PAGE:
When I decided that iFixit was going to show people how to fix anything, I realized that we couldn’t accomplish that mission without enlisting the help of the world’s repair experts. But, since everyone starts out as an amateur, I also knew that we needed a path for people to gain credibility and become recognized as an expert.
The obvious metric to use is industry-specific accreditation certifications. Some expert accreditations work very well, others do not. I wouldn’t trust a surgeon that didn’t have an MD, or a lawyer that hadn’t passed the bar exam. However, many other so-called expert certifications (A+ and MCSE, I’m looking at you!) have such a low barrier to entry that they approach meaninglessness.
We are serious about expertise
Professionals in each industry know which standards to trust and which to ignore, but the immensely varying quality level often makes these certifications opaque to the rest of us.
We plan to recognize the good certifications and supplant the bad. First, let’s talk about the good.
Reliable reputation standards streamline trust. I’m probably going to be pretty skeptical of medical advice from a random person on the street—unless that person happens to have earned an MD. In that case, I am willing to extend them a great deal of credibility, even without any other knowledge of the individual. The world is rapidly becoming too complex to function without external certification entities to help us streamline case-by-case trust decisions.
Apple actually has one of the better computer service certification programs out there. I know this firsthand, because I learned most of my Mac repair skills at my first job, working under incredibly skilled certified Apple service technicians. They taught me a tremendous amount, most of which came from hundreds of hours of direct hands-on experience, but their baseline skill set came from Apple’s excellent training and certification programs.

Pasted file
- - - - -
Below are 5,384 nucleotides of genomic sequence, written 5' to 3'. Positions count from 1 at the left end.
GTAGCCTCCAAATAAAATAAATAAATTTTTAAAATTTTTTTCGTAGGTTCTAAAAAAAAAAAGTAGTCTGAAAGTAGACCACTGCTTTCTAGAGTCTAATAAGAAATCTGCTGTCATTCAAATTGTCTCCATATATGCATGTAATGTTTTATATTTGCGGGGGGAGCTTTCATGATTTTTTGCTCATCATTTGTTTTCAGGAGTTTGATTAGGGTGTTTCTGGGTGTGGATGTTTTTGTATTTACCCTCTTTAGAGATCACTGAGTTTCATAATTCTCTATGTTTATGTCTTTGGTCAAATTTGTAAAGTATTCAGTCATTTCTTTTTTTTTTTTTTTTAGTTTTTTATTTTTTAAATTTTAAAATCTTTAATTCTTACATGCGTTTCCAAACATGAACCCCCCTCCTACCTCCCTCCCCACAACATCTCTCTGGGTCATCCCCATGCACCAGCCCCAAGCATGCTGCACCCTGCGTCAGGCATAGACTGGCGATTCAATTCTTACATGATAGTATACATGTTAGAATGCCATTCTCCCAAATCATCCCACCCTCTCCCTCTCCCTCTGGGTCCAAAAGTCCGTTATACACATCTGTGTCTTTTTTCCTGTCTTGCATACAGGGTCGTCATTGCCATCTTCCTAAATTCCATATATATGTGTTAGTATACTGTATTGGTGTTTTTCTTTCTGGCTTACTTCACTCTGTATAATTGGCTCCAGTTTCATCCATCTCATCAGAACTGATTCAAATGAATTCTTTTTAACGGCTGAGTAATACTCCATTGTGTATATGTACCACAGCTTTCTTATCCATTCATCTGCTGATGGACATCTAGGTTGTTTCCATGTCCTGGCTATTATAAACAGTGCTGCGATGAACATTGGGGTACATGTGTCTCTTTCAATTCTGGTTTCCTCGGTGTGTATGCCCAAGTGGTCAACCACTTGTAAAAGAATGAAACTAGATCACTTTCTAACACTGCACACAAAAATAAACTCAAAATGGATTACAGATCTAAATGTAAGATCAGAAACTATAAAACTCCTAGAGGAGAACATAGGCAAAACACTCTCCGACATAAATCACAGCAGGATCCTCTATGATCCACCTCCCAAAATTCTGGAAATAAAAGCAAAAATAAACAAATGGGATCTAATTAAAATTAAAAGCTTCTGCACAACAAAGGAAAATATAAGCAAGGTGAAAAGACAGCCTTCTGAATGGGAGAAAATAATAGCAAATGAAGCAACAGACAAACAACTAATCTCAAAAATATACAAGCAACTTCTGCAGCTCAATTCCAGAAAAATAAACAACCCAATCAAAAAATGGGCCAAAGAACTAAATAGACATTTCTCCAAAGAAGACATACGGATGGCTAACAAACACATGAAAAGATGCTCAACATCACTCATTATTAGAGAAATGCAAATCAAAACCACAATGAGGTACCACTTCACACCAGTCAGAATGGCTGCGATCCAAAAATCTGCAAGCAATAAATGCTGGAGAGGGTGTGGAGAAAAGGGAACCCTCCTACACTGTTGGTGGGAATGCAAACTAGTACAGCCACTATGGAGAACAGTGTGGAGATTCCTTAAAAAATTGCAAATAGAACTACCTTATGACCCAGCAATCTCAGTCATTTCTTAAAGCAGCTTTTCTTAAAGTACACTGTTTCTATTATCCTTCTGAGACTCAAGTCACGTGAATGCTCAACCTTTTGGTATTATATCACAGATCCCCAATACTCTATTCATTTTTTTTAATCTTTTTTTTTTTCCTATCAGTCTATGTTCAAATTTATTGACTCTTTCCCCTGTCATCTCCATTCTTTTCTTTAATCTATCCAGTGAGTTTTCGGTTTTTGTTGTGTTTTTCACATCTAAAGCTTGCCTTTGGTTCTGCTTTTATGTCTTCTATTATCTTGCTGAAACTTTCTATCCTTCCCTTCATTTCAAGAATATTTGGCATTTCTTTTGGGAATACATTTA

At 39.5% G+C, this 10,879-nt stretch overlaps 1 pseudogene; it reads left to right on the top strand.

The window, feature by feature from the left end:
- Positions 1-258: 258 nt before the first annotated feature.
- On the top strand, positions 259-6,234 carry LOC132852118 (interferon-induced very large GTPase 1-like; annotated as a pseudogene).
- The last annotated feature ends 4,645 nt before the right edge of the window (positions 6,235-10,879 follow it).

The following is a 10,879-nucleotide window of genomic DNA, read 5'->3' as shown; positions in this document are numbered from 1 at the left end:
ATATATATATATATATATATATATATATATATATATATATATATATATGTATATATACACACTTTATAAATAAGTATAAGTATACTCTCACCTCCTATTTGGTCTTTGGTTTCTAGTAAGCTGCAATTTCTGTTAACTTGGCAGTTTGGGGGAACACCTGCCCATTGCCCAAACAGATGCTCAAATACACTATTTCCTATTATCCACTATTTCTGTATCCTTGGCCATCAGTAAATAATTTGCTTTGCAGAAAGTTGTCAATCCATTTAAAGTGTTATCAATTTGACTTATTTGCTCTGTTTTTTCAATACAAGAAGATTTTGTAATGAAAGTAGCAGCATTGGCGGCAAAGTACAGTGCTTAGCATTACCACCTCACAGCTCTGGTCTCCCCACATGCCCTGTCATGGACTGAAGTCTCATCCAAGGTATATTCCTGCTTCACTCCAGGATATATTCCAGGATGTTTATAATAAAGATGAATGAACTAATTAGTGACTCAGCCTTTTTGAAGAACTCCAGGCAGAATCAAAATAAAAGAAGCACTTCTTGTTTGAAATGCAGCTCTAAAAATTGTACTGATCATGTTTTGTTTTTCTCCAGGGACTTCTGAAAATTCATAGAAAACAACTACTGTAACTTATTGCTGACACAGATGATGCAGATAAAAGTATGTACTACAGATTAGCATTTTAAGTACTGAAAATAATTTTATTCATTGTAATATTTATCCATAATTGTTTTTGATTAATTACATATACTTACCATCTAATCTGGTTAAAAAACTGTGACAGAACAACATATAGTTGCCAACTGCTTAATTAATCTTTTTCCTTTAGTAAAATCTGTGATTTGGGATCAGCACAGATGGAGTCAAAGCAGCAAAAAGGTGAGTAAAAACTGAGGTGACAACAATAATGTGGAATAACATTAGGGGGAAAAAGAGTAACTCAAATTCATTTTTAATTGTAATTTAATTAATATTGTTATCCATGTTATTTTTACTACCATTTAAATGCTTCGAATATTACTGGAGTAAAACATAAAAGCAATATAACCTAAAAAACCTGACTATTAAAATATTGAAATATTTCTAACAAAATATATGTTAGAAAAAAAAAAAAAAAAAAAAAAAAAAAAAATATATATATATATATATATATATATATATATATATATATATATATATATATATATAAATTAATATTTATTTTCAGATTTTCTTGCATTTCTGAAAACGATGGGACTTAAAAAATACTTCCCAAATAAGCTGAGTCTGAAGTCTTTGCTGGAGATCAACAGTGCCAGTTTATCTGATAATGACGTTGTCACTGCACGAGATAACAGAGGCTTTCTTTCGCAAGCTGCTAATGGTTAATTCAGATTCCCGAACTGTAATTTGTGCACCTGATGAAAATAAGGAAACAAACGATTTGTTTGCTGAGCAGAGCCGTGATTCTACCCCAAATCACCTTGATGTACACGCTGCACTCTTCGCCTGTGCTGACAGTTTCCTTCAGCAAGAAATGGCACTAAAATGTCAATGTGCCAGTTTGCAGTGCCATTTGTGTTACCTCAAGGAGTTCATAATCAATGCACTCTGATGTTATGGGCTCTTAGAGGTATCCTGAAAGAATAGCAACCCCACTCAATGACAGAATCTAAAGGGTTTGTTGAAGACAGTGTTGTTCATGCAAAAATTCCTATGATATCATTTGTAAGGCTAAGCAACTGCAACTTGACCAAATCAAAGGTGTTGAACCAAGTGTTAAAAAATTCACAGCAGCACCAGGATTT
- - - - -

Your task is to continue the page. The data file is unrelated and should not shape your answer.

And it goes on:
Starting today, anyone who holds a current Apple Certified Macintosh Technician certification can send us their certificate via a handy upload form on their profile page. We will update their profile accordingly with an Apple Certified Macintosh Technician badge and 100 reputation points!
We don’t intend to stop with Apple certifications. We plan to support any industry-specific certification program that our community deems popular and credible. We won’t support them all initially, of course, but we plan on gradually rolling out new certifications.
A note of caution: Just because you have a certification doesn’t mean you are the final arbiter of truth and can steamroll over people who don’t. Yes, independent training and testing is a good start, but what we really care about is what others in our community think of you.
Expert certifications that matter
I don’t think very many computer technicians think that the A+ certification means much. (Even Geek Squad has replaced it with their own internal “DATA” certification.) But anyone would agree that a couple years of boots-on-the-ground experience successfully fixing things for people is worth a lot. You build up a track record of all the people that you’ve helped, people you can point back to as references.
So while we are eager to recognize the certifications that do mean something, we want to provide an alternative way to recognize the expertise of those who are out there actively helping people every day. That’s our goal for our reputation system—to provide a way for people to recognize expertise.
We’re very humble about this. We have devised a point system that surely needs lots of work before it reflects reality in any reasonable way. But every point that you earn in the system comes from a real person who thought the information that you provided was useful. And isn’t sharing specialized knowledge the essence of expertise?